Much was expected of him, but the thought did occur that if things did not work out for England then who would Hoddle turn to by way of a change now that Owen was on from the start? In the event, that negative point of view was never an issue, thanks in no small measure to Owen himself.
It took him just five minutes to make a mark on the game, crashing a right-footed volley past the angle of post and bar following Gary Neville's cross. That was enough to prompt Harold Lozano into letting Owen know he was around with a crude foul as Owen tried to break forward a minute later. It was the first of several such challenges that he had to endure, mainly from Jorge Bermudez and Mauricio Serna, and on the whole he coped well despite staying down for the count on a couple of occasions.
Owen was playing in a more advanced role than Sheringham would have occupied had he played, and now that Paul Scholes has replaced Paul Gascoigne in midfield it makes more sense for a player like Owen to be chosen, regardless of Sheringham's form. Over the last couple of years Gascoigne tended to play much deeper than Scholes now does, leaving room for Sheringham to express himself behind Shearer. Scholes does not leave so much space behind the strikers, and as a consequence Sheringham often looked lost against Romania.
Owen's movement was impressive throughout and he was as involved as any England player in the first 45 minutes, combining well with Darren Anderton and Gary Neville on England's right before switching to play at times as a left-winger. But it was from the right wing that he contributed towards England's opening goal with a superb cross under pressure from two Colombian defenders.
He blotted his copybook a few minutes later when he really ought to have scored following a fine England move involving Beckham and Anderton, whose cross evaded Scholes and dropped invitingly for him. But after setting himself, he volleyed tamely over and it was as if he had had too much time to think about it.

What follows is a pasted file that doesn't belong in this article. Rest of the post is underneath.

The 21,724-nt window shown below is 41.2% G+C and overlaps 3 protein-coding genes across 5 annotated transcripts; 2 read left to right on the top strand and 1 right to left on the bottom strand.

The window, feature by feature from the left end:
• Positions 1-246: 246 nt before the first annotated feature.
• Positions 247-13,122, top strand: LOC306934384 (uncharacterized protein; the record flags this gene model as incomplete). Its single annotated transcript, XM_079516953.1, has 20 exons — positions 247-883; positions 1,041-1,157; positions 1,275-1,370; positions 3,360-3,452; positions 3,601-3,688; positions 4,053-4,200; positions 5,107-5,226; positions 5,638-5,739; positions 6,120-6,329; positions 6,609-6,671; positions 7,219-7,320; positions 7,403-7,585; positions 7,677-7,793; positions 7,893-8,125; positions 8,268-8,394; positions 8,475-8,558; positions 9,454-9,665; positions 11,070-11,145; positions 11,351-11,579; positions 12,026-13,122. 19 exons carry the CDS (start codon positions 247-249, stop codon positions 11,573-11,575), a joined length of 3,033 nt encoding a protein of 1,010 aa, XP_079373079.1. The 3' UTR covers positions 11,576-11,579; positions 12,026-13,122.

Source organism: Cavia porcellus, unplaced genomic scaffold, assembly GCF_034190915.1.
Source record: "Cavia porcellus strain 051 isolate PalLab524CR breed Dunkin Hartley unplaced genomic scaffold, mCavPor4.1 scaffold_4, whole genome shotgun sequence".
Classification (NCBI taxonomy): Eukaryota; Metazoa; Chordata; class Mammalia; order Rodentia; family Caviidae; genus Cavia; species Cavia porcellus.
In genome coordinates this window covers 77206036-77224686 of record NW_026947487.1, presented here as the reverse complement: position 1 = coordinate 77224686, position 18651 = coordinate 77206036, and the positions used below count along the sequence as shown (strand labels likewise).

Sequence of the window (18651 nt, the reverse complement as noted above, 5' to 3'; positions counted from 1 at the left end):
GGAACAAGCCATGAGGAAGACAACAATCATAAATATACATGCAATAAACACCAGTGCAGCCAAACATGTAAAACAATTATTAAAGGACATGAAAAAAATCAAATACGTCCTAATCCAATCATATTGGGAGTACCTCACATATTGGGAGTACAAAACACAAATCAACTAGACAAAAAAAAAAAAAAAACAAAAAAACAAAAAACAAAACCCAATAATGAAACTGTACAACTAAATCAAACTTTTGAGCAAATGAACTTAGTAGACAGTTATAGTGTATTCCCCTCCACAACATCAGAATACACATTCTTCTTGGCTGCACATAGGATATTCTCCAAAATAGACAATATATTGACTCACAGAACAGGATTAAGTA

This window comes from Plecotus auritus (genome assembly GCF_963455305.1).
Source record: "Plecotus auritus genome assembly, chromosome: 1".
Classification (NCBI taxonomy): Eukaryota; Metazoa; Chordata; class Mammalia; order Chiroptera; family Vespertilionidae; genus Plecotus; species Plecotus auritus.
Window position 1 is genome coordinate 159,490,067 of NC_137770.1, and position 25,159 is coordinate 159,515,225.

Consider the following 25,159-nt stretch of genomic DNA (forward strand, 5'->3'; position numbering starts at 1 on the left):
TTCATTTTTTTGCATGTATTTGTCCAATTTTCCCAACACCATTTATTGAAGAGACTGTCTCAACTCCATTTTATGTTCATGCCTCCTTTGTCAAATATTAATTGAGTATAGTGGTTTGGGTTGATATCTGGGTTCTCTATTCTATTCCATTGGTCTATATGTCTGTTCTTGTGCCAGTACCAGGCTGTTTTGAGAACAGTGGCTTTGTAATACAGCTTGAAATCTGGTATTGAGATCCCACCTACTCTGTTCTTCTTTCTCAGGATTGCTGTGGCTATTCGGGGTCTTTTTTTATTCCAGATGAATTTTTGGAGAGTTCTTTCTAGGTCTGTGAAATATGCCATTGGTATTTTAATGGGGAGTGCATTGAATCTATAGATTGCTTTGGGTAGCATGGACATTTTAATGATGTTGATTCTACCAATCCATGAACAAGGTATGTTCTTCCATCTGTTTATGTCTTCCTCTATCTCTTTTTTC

It must be said, in Sheringham's defence if nothing else, that although Owen was playing his part he was benefiting from a much improved England performance. Their attitude was different to that in Toulouse from the word go, and Owen's pace was a welcome bonus.
His first real chance to show that searing pace came when Shearer released him down the left. He seemed to have raced past Bermudez into the penalty area but the Colombian defender recovered well and managed to block Owen's shot. The second half began with another Owen burst, this time setting up Scholes for a thunderous drive well saved, and Owen himself again might have scored after Sol Campbell's bucaneering run but his first-time toe- poke was not quite enough to catch Farid Mondragon off his guard.
Another darting run, this time going past Bermudez, might have brought him his goal but he just overran it and his shot came back off the goalkeeper's legs.
Owen then popped up on the edge of his own penalty area, sorting out a defensive tangle for his colleagues before heading back to his more customary station alongside Shearer. Owen had another chance to score when his partner put him through in the last 10 minutes. Again he outpaced the defence but his shot was straight at Mondragon.
Although his partnership with Shearer could not be described as an instant hit, as each man tended to forage for himself rather than working as a pair. But it looks good in theory and as long as England keep getting the results no one will take much notice of that.Reuse content